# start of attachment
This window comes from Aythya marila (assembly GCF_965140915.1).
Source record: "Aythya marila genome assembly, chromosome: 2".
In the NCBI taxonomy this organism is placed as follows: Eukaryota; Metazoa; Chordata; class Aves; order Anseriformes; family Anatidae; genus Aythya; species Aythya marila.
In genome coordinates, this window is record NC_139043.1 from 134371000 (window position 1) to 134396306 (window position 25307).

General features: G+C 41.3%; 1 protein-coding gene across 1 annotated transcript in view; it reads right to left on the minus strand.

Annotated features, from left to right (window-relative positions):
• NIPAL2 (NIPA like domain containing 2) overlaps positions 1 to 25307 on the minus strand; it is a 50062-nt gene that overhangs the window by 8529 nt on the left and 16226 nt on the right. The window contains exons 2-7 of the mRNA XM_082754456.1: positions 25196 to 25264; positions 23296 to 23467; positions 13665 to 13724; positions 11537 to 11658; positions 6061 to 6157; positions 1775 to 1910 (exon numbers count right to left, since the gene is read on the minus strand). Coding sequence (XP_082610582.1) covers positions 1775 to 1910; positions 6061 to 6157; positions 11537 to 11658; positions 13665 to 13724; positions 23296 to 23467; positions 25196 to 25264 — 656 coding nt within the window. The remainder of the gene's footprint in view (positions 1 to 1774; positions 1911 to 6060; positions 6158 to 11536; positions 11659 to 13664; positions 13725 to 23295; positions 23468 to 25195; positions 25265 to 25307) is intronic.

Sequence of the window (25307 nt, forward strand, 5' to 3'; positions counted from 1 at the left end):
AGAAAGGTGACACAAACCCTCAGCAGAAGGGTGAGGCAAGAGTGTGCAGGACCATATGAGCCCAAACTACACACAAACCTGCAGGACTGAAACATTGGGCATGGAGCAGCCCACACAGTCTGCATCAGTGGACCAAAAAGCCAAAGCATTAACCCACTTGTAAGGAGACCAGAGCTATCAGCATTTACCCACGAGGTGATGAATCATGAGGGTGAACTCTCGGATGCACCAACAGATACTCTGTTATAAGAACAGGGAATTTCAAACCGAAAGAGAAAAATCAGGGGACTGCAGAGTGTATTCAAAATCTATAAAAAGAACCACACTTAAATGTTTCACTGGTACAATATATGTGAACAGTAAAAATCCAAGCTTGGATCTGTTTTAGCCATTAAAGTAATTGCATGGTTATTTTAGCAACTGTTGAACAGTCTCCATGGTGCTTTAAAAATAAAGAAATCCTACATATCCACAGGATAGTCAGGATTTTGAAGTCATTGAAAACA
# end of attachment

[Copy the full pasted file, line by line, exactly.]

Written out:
This window comes from Aythya marila (assembly GCF_965140915.1).
Source record: "Aythya marila genome assembly, chromosome: 2".
In the NCBI taxonomy this organism is placed as follows: Eukaryota; Metazoa; Chordata; class Aves; order Anseriformes; family Anatidae; genus Aythya; species Aythya marila.
In genome coordinates, this window is record NC_139043.1 from 134371000 (window position 1) to 134396306 (window position 25307).

General features: G+C 41.3%; 1 protein-coding gene across 1 annotated transcript in view; it reads right to left on the minus strand.

Annotated features, from left to right (window-relative positions):
• NIPAL2 (NIPA like domain containing 2) overlaps positions 1 to 25307 on the minus strand; it is a 50062-nt gene that overhangs the window by 8529 nt on the left and 16226 nt on the right. The window contains exons 2-7 of the mRNA XM_082754456.1: positions 25196 to 25264; positions 23296 to 23467; positions 13665 to 13724; positions 11537 to 11658; positions 6061 to 6157; positions 1775 to 1910 (exon numbers count right to left, since the gene is read on the minus strand). Coding sequence (XP_082610582.1) covers positions 1775 to 1910; positions 6061 to 6157; positions 11537 to 11658; positions 13665 to 13724; positions 23296 to 23467; positions 25196 to 25264 — 656 coding nt within the window. The remainder of the gene's footprint in view (positions 1 to 1774; positions 1911 to 6060; positions 6158 to 11536; positions 11659 to 13664; positions 13725 to 23295; positions 23468 to 25195; positions 25265 to 25307) is intronic.

Sequence of the window (25307 nt, forward strand, 5' to 3'; positions counted from 1 at the left end):
AGAAAGGTGACACAAACCCTCAGCAGAAGGGTGAGGCAAGAGTGTGCAGGACCATATGAGCCCAAACTACACACAAACCTGCAGGACTGAAACATTGGGCATGGAGCAGCCCACACAGTCTGCATCAGTGGACCAAAAAGCCAAAGCATTAACCCACTTGTAAGGAGACCAGAGCTATCAGCATTTACCCACGAGGTGATGAATCATGAGGGTGAACTCTCGGATGCACCAACAGATACTCTGTTATAAGAACAGGGAATTTCAAACCGAAAGAGAAAAATCAGGGGACTGCAGAGTGTATTCAAAATCTATAAAAAGAACCACACTTAAATGTTTCACTGGTACAATATATGTGAACAGTAAAAATCCAAGCTTGGATCTGTTTTAGCCATTAAAGTAATTGCATGGTTATTTTAGCAACTGTTGAACAGTCTCCATGGTGCTTTAAAAATAAAGAAATCCTACATATCCACAGGATAGTCAGGATTTTGAAGTCATTGAAAACA